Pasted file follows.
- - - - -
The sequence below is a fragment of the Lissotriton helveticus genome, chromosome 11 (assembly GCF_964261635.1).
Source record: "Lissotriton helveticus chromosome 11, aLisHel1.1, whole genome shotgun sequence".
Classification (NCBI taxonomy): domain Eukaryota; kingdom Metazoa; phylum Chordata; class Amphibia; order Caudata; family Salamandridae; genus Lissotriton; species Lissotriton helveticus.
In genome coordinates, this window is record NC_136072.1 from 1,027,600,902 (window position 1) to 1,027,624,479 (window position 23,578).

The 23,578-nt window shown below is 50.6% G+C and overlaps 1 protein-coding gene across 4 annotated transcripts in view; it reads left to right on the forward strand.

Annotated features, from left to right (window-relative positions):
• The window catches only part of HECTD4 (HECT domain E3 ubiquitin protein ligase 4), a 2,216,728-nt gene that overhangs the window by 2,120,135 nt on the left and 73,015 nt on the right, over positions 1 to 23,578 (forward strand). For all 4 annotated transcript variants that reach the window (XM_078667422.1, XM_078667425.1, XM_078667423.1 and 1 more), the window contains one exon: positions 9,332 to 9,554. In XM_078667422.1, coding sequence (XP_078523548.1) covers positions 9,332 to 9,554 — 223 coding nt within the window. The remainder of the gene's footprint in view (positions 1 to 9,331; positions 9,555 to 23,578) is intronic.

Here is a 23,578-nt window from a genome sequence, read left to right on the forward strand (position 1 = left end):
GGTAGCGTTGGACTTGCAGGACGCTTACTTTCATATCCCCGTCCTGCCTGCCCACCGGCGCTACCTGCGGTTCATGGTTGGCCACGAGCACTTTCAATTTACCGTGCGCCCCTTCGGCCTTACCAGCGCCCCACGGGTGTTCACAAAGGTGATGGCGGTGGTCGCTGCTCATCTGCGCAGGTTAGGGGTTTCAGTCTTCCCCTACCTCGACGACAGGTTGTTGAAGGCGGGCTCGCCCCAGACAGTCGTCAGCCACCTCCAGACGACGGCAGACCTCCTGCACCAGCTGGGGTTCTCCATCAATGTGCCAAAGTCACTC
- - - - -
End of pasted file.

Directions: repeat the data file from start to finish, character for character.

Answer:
The sequence below is a fragment of the Lissotriton helveticus genome, chromosome 11 (assembly GCF_964261635.1).
Source record: "Lissotriton helveticus chromosome 11, aLisHel1.1, whole genome shotgun sequence".
Classification (NCBI taxonomy): domain Eukaryota; kingdom Metazoa; phylum Chordata; class Amphibia; order Caudata; family Salamandridae; genus Lissotriton; species Lissotriton helveticus.
In genome coordinates, this window is record NC_136072.1 from 1,027,600,902 (window position 1) to 1,027,624,479 (window position 23,578).

The 23,578-nt window shown below is 50.6% G+C and overlaps 1 protein-coding gene across 4 annotated transcripts in view; it reads left to right on the forward strand.

Annotated features, from left to right (window-relative positions):
• The window catches only part of HECTD4 (HECT domain E3 ubiquitin protein ligase 4), a 2,216,728-nt gene that overhangs the window by 2,120,135 nt on the left and 73,015 nt on the right, over positions 1 to 23,578 (forward strand). For all 4 annotated transcript variants that reach the window (XM_078667422.1, XM_078667425.1, XM_078667423.1 and 1 more), the window contains one exon: positions 9,332 to 9,554. In XM_078667422.1, coding sequence (XP_078523548.1) covers positions 9,332 to 9,554 — 223 coding nt within the window. The remainder of the gene's footprint in view (positions 1 to 9,331; positions 9,555 to 23,578) is intronic.

Here is a 23,578-nt window from a genome sequence, read left to right on the forward strand (position 1 = left end):
GGTAGCGTTGGACTTGCAGGACGCTTACTTTCATATCCCCGTCCTGCCTGCCCACCGGCGCTACCTGCGGTTCATGGTTGGCCACGAGCACTTTCAATTTACCGTGCGCCCCTTCGGCCTTACCAGCGCCCCACGGGTGTTCACAAAGGTGATGGCGGTGGTCGCTGCTCATCTGCGCAGGTTAGGGGTTTCAGTCTTCCCCTACCTCGACGACAGGTTGTTGAAGGCGGGCTCGCCCCAGACAGTCGTCAGCCACCTCCAGACGACGGCAGACCTCCTGCACCAGCTGGGGTTCTCCATCAATGTGCCAAAGTCACTC